Los Angeles Mayor Kevin de León says he will hold forums and community meetings to address hate speech

Editorial: What happens after Councilman Kevin de León’s apology tour?

In July, city council member Kevin de León, who represents the southwest San Fernando Valley, received $50,000 in taxpayer money to hold a summit to help him apologize for his remarks.

De León, a Republican and former state representative, said he was motivated to hold the summit because his family had been subject to hate speech and harassment.

“The reason why I decided not to go ahead and have it at the Capitol, and that is because I did not want to deal with the problems that a lot of people are having with the Capitol,” he said, explaining his decision.

“My hope is that everybody who had a problem with my remarks can just come down here and we can just go outside and meet. We can talk about what we want to talk about.”

De León said he will give a series of forums and community meetings over the next two weeks to explain his actions. He said he’s also planning to hold a “debate and walkabout” in March 2018 “where everybody can hear everybody else.”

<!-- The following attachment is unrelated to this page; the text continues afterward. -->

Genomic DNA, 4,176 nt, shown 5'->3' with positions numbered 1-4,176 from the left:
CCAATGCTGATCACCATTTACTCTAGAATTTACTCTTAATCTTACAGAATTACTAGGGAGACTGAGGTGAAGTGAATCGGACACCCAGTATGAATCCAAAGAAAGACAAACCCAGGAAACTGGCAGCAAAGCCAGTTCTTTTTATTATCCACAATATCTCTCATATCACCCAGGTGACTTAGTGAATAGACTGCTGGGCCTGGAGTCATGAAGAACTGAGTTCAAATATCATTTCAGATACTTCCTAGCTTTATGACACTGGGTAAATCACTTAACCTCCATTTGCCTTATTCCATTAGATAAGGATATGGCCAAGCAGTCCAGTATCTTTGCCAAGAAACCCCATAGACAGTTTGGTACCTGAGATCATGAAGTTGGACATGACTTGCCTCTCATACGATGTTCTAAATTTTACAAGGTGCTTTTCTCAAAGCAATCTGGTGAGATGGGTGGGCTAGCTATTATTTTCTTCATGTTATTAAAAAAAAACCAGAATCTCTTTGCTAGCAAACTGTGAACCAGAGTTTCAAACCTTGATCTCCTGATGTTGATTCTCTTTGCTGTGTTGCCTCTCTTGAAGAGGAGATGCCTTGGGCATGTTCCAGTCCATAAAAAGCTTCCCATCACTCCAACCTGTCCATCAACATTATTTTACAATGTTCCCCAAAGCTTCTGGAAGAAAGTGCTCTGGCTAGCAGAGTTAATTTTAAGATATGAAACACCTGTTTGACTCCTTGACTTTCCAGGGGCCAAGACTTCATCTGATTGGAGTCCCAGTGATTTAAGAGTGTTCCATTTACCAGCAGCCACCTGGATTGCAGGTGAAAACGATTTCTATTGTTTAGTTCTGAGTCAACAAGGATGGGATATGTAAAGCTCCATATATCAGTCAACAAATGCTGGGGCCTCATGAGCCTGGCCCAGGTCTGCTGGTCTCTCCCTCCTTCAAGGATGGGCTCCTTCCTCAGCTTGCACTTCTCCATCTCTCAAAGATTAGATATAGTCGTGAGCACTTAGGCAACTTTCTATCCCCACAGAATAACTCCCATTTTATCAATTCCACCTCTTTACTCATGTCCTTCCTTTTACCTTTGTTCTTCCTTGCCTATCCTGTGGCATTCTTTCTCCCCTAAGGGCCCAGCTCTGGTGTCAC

De León is hosting the forums as part of a strategy that aims to reduce hate speech and harassment, he said. The Los Angeles City Council passed a resolution last week urging the city’s leaders to act to combat the problem of hate speech.

“What is happening in this city right now is that we really have a need for it,” he said. “In fact, the United States is a country that wants to do a better job. There is a desire in cities like this that we want a safer country, a more tolerant country.

“In this city, we do a pretty good job of that in the United States. We are one of the most tolerant cities in the United States. In fact, we’re right there with the most tolerant cities in the United States, the most tolerant cities on the east coast, in fact, in the United States. But what’s happening here is we’re being inundated with hate speech.”


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